New York Giants: Keys To Beating The Philadelphia Eagles

Richard ReschCorrespondent IDecember 11, 2009

OAKLAND, CA - OCTOBER 18:  Donovan McNabb #5 of the Philadelphia Eagles in action against the Oakland Raiders during an NFL game at the Oakland-Alameda County Coliseum on October 18, 2009 in Oakland, California.  (Photo by Jed Jacobsohn/Getty Images)
Jed Jacobsohn/Getty Images

1. Sack McNabb

Remember that guy who taunted the Giants by picking up the phone on the Giants sideline to call his mom for some celebratory Campbell's Soup during the NFC playoff game last season?  That guy was Donovan McNabb, and Giants fans would like nothing more than to see him crushed by Giants defensive linemen all night.

Incidentally, this is also the best way to stop the Eagles' offense.

When constant pressure is put on McNabb, he has been known to perform erratically, often under-throwing his receivers.  But when given oodles of time, McNabb can pick apart defenses—hitting his speedy receivers for long gainers. 

In recent matchups, the Giants have failed to create significant pressure and McNabb has remained upright.  Unfortunately for the Giants, this defense is based on a strong pass rush, something that has been lacking all year.

If the Giants can get back to rushing the passer, the Eagles' offense can be contained.  But if they continue to struggle, McNabb and the big-play Eagles offense will devastate the Giants' banged-up secondary.

2. Cover Jackson

The speediest of the aforementioned speedy Eagles receivers is DeSean Jackson.  You may know him as starting receiver for the All-Bonehead Team (but more likely, you know him as the Eagles' No. 1 wide receiver).

Jackson missed last week's rout of the Falcons with a concussion, but says he will be ready to play Sunday night.  Jackson has 769 receiving yards on only 44 receptions, good for a whopping 17.5 yards per catch.  He also has six touchdowns, the shortest being from 35 yards out.  In short, Jackson is a big play waiting to happen.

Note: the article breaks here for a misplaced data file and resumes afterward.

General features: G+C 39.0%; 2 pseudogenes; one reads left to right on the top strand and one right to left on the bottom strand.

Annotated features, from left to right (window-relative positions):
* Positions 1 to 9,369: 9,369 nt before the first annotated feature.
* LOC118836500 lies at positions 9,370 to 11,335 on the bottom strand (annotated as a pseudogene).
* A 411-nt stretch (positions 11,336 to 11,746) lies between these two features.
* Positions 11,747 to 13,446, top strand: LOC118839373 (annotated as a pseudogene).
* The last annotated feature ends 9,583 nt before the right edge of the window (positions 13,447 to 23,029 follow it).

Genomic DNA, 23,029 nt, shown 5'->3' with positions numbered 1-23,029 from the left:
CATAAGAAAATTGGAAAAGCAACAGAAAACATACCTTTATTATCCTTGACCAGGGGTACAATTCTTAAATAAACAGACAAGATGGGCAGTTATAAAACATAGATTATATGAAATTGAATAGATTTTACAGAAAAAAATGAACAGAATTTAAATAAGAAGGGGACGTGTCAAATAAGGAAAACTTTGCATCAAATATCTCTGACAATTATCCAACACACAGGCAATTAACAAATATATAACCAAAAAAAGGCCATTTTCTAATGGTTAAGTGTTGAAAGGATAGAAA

The Eagles have many dangerous weapons on offense, including young stud wide receiver Jeremy Maclin, excellent young tight end Brent Celek (especially in the wake of Jason Witten's 14-catch performance), and young running back LeSean McCoy.  Even guys like Jason Avant, Leonard Weaver, and Michael Vick should be game-planned for. 

But it's DeSean Jackson that the defense can least afford to let off their radar.

3. Run The Ball

The Eagles bring a balanced defense, stout both against the run and pass.  The best way to keep a good defense honest is to start with an effective running game.  If the Giants cannot commit to running the ball, the Eagles will put extra effort on stopping the pass, and everything will go downhill from there.

Jacobs and Bradshaw looked better last week.  Jacobs ran harder than I've ever seen him on his 74-yard touchdown catch and run, and he had some other good tough runs.  He broke a couple of tackles on his short touchdown run. 

Bradshaw showed some good shiftiness on a couple of runs, including one that set up a big field goal.

The offensive line looked okay, but they still need to do a better job of opening up holes for the running backs.  If the line can get a good push, the Giants must stick with the run so that Eli will have a better shot against this ball-hawking defense.

4. Limit Poor Decisions

Remember a couple of seconds ago when I called the Eagles' defense "ball-hawking?"  Turned out I was right.  The Eagles have recorded 20 interceptions so far this season—third best in the NFC.

Two cornerbacks in particular, Asante Samuel and Sheldon Brown, have combined for twelve interceptions.

Last week, Eli made some poor decisions, most notably that ugly underthrown heave to Mario Manningham that was picked off by Mike Jenkins.  Some of his other mistakes went as relatively harmless incompletions.  But against the Eagles, Eli will have to be more careful.  Don't make me repeat what I said earlier (about them being ball-hawking.  Because they are).

I'm setting the maximum for interceptions at one (1).

And let's try to hold on to the ball as well.  No fumbles.  I'm looking at you, running backs.

5. Block For Hixon

Domenik Hixon got some nice down-field blocks from Terrell Thomas and Derek Hagan on that electric punt return that broke the Cowboys' backs.  It was such a great play, it's easy to forget that Hixon had to avoid five Cowboys and break four tackles before running up the sidelines.  He showed great speed and quickness, as well as awareness and strength to break through the tackles.  Just imagine what he can do with the team blocking for him the whole time.